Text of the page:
[This is a multi-part story. Lexi Brown is trying to escape her past and create a new life for herself in Otter Village, 500 miles from where a traumatic event occurred 6 months ago. In our last episode, we read that Lexi was trying to distract herself from thinking about Kevin all day when she received another disturbing message from her sister regarding Dan’s intention to talk to her.
Here are the posts in order so far:
Dan knew he wouldn’t be able to sleep, so he didn’t bother to try. Instead, he flung on a jacket, grabbed his car keys, and left his apartment. He drove north, thinking about his conversation this afternoon with Vicky and Nick. Restraining order! That arrogant cop had the nerve to threaten him! What the hell was wrong with that whole family anyway? You’d think they’d offer him sympathy, not threats. If they’d trained cops properly, Jim would still be around. They should have been able to tell Jim was just bluffing. He would never have hurt anyone. Maybe himself. He’d attempted that a couple times. Why hadn’t anyone called Dan? He knew his brother, knew his history. Nope. The cops had just reacted. Sure, OK, there’d been hostages. But they weren’t really hostages. Jim had simply been trying to talk Alexandra out of the divorce. If only they had called Dan.
After he’d driven a few hundred miles, the gas light came on. Dan took the next exit off the freeway that offered an open service station. As he waited for his tank to fill up, he noticed a 24-hour restaurant and lounge on the other side of the freeway. It was 2am and Dan realized he had skipped dinner. Not eating, not sleeping, his career in limbo… Dan knew he was on the verge of falling apart. He didn’t want to lose his mind like Jim had–that was not going to happen! He just needed more time to process this.
Dan pored over the scant news from that hick town Otter Village as he waited at the bar for his cheeseburger and fries. The waitress plunked down his beer and he looked up from his phone and thanked her. A pretty blonde smiled at him at the end of the bar. He smiled back, but he wasn’t interested in women now. His girlfriend had dumped him a month after Jim died. Apparently he’d been too moody, go figure.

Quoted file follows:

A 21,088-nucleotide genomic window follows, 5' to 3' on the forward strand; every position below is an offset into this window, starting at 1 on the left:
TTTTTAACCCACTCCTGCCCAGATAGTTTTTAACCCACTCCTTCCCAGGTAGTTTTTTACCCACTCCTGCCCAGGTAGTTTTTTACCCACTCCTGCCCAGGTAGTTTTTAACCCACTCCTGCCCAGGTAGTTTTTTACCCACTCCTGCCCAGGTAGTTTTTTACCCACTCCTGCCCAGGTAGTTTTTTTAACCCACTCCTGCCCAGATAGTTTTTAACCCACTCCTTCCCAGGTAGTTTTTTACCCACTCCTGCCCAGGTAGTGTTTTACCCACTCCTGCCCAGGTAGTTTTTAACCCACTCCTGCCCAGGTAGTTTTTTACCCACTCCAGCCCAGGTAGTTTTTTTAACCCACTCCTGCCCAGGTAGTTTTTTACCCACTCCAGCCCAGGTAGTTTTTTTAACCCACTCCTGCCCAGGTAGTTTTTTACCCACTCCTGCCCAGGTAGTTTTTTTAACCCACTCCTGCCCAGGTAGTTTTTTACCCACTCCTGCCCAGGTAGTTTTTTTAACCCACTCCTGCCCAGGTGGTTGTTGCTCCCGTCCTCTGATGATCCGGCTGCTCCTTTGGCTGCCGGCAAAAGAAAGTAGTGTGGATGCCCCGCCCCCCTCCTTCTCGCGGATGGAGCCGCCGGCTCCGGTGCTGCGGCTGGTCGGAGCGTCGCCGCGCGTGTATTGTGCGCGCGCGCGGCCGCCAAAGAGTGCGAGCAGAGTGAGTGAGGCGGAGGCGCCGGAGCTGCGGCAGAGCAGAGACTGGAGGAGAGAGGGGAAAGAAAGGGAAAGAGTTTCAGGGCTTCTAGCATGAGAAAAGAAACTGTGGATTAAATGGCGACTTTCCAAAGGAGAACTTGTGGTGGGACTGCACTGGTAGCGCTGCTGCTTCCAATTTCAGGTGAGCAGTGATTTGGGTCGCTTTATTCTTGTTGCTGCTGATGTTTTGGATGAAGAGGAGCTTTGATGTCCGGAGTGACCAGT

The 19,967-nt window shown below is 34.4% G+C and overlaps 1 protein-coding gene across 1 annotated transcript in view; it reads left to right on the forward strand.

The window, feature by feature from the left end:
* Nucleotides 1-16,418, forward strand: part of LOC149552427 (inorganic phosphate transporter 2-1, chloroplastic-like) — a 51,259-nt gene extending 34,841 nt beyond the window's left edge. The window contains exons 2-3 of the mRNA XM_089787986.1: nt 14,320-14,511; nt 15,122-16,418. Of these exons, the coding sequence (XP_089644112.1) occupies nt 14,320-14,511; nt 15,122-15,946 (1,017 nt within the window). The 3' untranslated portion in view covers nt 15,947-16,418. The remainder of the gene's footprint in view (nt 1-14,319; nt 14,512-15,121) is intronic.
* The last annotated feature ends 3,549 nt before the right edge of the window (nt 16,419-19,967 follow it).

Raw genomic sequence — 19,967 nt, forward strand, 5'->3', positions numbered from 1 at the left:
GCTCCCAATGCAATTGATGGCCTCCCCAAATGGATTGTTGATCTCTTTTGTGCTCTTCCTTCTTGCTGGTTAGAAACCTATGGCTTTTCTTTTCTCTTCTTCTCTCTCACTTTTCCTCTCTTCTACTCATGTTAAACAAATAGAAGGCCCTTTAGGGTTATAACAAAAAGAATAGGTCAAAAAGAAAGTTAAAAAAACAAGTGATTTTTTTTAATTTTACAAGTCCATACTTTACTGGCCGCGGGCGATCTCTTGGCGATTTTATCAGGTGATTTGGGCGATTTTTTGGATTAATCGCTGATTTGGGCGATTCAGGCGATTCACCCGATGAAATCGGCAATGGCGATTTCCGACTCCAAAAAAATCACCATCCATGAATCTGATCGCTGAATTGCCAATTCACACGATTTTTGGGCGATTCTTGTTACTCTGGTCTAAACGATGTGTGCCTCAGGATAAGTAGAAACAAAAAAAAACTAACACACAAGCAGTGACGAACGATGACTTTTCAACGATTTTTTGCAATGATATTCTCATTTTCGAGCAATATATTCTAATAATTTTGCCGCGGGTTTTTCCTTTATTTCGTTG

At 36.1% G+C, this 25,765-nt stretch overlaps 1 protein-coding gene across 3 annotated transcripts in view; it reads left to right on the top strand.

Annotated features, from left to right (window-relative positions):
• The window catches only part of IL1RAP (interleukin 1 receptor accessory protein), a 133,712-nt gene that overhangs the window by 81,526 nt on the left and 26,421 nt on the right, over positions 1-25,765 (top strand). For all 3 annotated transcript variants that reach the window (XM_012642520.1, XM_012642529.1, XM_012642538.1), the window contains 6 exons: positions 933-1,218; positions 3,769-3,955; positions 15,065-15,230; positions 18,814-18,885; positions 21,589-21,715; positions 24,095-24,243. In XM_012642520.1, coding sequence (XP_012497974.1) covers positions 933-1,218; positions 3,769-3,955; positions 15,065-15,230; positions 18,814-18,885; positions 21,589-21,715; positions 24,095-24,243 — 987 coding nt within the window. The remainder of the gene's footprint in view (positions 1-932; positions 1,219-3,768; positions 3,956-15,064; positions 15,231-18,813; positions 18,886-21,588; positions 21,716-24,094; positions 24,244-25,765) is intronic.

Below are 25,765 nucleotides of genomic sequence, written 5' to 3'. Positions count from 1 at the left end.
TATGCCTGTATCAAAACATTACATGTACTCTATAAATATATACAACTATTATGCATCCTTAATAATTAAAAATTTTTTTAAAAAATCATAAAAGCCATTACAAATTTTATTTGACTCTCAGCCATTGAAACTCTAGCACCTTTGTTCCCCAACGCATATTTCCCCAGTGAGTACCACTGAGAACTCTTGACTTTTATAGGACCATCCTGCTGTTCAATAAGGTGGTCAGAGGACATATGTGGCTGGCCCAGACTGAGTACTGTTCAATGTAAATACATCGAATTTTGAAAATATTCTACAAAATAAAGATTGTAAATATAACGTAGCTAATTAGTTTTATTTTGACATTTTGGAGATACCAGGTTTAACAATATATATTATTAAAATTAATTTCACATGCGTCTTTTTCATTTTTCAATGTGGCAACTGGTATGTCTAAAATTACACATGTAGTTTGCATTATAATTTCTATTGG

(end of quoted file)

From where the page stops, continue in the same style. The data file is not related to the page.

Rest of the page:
“Hey.” The blonde moved over to the seat next to Dan’s. “I’m Angela. You want the ketchup for your fries?”
Dan shook his head. “No thanks.”
“Late dinner, huh? Where you headed?”
The waitress came by with Dan’s plate. “Anything else?” she said, glancing at Angela. “For the lady?”
“Coffee, please,” Angela said. “Regular. Cream and sugar.”
“That sounds good,” Dan said. “Make it two please.”
“You’ve hardly touched your beer,” Angela observed. “Not a big drinker?”
“No. And I’m driving.” Dan picked up his burger, thinking he should be annoyed at this gabby woman, but strangely he wasn’t. “I’m Dan.”
“Well, hey Dan!” Angela grinned. “Nice to meet ya! If you’re headed to the city, it would be great if I could get a ride. I’m a bit stranded here.”
Dan chewed and swallowed. “How’d that happen?”
She rolled her eyes. “Don’t even ask. Long, ridiculous story. Involving a mean, ridiculous man. No worries, he won’t be back around.”
“That’s good. Want some fries?” Dan pushed his plate toward her.
“Thanks!” She picked up a fry. “I’m not actually a mooch, but I do love fries. And it’s been a while since lunch.”
Knowing she was taking advantage of him, yet playing along regardless, Dan asked her if she wanted to order a sandwich. He discovered that it was enjoyable to talk to someone, anyone, who wasn’t being a jerk and bugging him about work deadlines or threatening him with restraining orders.
“So kind of you, Dan. But no thanks. A couple fries and coffee will be a nice snack. But about that ride…”